Moon rabbit


Moon rabbit
Moon rabbit
Rabbit in the moon standing by pot.png
The image of a rabbit delineated on moon's surface
Chinese name
Traditional Chinese 月兔
Simplified Chinese 月兔
Literal meaning Moon rabbit
Alternative Chinese name
Chinese 玉兔
Literal meaning Jade rabbit
Japanese name
Kanji 月の兎
Korean name
Hangul 달토끼

The Moon rabbit, also called the Jade Rabbit, in folklore is a rabbit that lives on the moon, based on pareidolia that identifies the markings of the moon as a rabbit. The story exists in many cultures, particularly in East Asian folklore, where it is seen pounding in a mortar and pestle.[1][2] In Chinese folklore, it is often portrayed as a companion of the moon goddess Chang'e, constantly pounding the elixir of life for her; but in Japanese and Korean versions it is just pounding the ingredients for rice cake.

Contents

History

An early mention that there is a rabbit on the moon appears in the Chu Ci, a Western Han anthology of Chinese poems from the Warring States period, which notes that along with a toad, there is a rabbit on the moon who constantly pounds herbs for the immortals. This notion is supported by later texts, including the Imperial Readings of the Taiping Era encyclopedia of the Song Dynasty. Han Dynasty poets call the rabbit on the moon the Jade Rabbit or the Gold Rabbit (金兔), and these phrases were often used in place of the word for the moon. A famous poet of the Tang Dynasty period, Li Bai, relates how: "The rabbit in the moon pounds the medicine in vain" in his poem "The Old Dust."

Folklore

White Rabbit in the Moon making the elixir of immortality. From an 18th-century imperial robe embroidery

In the Buddhist Śaśajâtaka (Jataka Tale 316),[3] a monkey, an otter, a jackal, and a rabbit resolved to practice charity on the day of the full moon (Uposatha), believing a demonstration of great virtue would earn a great reward.

When an old man begged for food, the monkey gathered fruits from the trees and the otter collected fish, while the jackal wrongfully pilfered a lizard and a pot of milk-curd. The rabbit, who knew only how to gather grass, instead offered its own body, throwing itself into a fire the man had built. The rabbit, however, was not burnt. The old man revealed himself to be Śakra and, touched by the rabbit's virtue, drew the likeness of the rabbit on the moon for all to see. It is said the lunar image is still draped in the smoke that rose when the rabbit cast itself into the fire.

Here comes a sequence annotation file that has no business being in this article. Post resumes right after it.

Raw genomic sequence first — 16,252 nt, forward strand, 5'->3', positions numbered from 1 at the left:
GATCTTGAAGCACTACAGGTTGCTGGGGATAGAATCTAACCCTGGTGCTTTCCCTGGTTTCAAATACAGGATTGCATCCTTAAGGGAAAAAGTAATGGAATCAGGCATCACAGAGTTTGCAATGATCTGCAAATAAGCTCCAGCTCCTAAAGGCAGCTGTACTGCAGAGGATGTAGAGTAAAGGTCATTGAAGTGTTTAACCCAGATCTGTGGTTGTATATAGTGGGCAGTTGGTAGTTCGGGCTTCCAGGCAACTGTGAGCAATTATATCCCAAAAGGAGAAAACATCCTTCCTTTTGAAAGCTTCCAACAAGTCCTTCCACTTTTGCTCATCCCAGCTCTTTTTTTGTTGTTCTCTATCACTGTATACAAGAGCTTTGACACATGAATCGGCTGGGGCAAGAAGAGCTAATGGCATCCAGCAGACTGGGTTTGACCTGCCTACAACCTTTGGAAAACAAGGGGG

A version of this story can be found in the Japanese anthology Konjaku Monogatarishū, where the rabbit's companions are a fox and a monkey.

Similar legends occur in Mexican folklore, where people also identified the markings on the moon as a rabbit. According to an Aztec legend, the god Quetzalcoatl, then living on Earth as a man, started on a journey and, after walking for a long time, became hungry and tired. With no food or water around, he thought he would die. Then a rabbit grazing nearby offered herself as food to save his life. Quetzalcoatl, moved by the rabbit's noble offering, elevated her to the moon, then lowered her back to Earth and told her, "You may be just a rabbit, but everyone will remember you; there is your image in light, for all people and for all times."

Another Mesoamerican legend tells of the brave and noble sacrifice of Nanahuatzin during the creation of the fifth sun. Humble Nanahuatzin sacrificed himself in fire to become the new sun, but the wealthy god Tecciztecatl hesitated four times before he finally set himself alight to become the moon. Due to Tecciztecatl's cowardice, the gods felt that the moon should not be as bright as the sun, so one of the gods threw a rabbit at his face to diminish his light. It is also said that Tecciztecatl was in the form of a rabbit when he sacrificed himself to become the moon, casting his shadow there.

A Native American (Cree) legend tells a different variation, about a young rabbit who wished to ride the moon. Only the crane was willing to take him. The trip stretched Crane's legs as the heavy rabbit held them tightly, leaving them elongated as crane's legs are now. When they reached the moon Rabbit touched Crane's head with a bleeding paw, leaving the red mark cranes wear to this day. According to the legend, Rabbit still rides the moon to this day.

Modern references

  • The moon rabbit was mentioned in the conversation between Houston and the Apollo 11 crew just before the first moon landing:[4]

Houston: Among the large headlines concerning Apollo this morning there's one asking that you watch for a lovely girl with a big rabbit. An ancient legend says a beautiful Chinese girl called Chang-o has been living there for 4000 years. It seems she was banished to the moon because she stole the pill of immortality from her husband. You might also look for her companion, a large Chinese rabbit, who is easy to spot since he is always standing on his hind feet in the shade of a cinnamon tree. The name of the rabbit is not reported.

Edwin "Buzz" Aldrin (LMP): Okay, we'll keep a close eye for the bunny girl.

  • Kenneth Anger's film Rabbit's Moon, released in 1972, takes inspiration from the folklore of the moon rabbit.
  • The American electronic music group Rabbit in the Moon gets its name from this legend.
  • Usagi Tsukino (in Japanese, Tsuki no Usagi: "the moon's rabbit") from Sailor Moon is named after the legend.
  • The character Reisen Udongein Inaba from Touhou Project is a moon rabbit escaped from the war between the Moon and the Earth.

See also

References

External links


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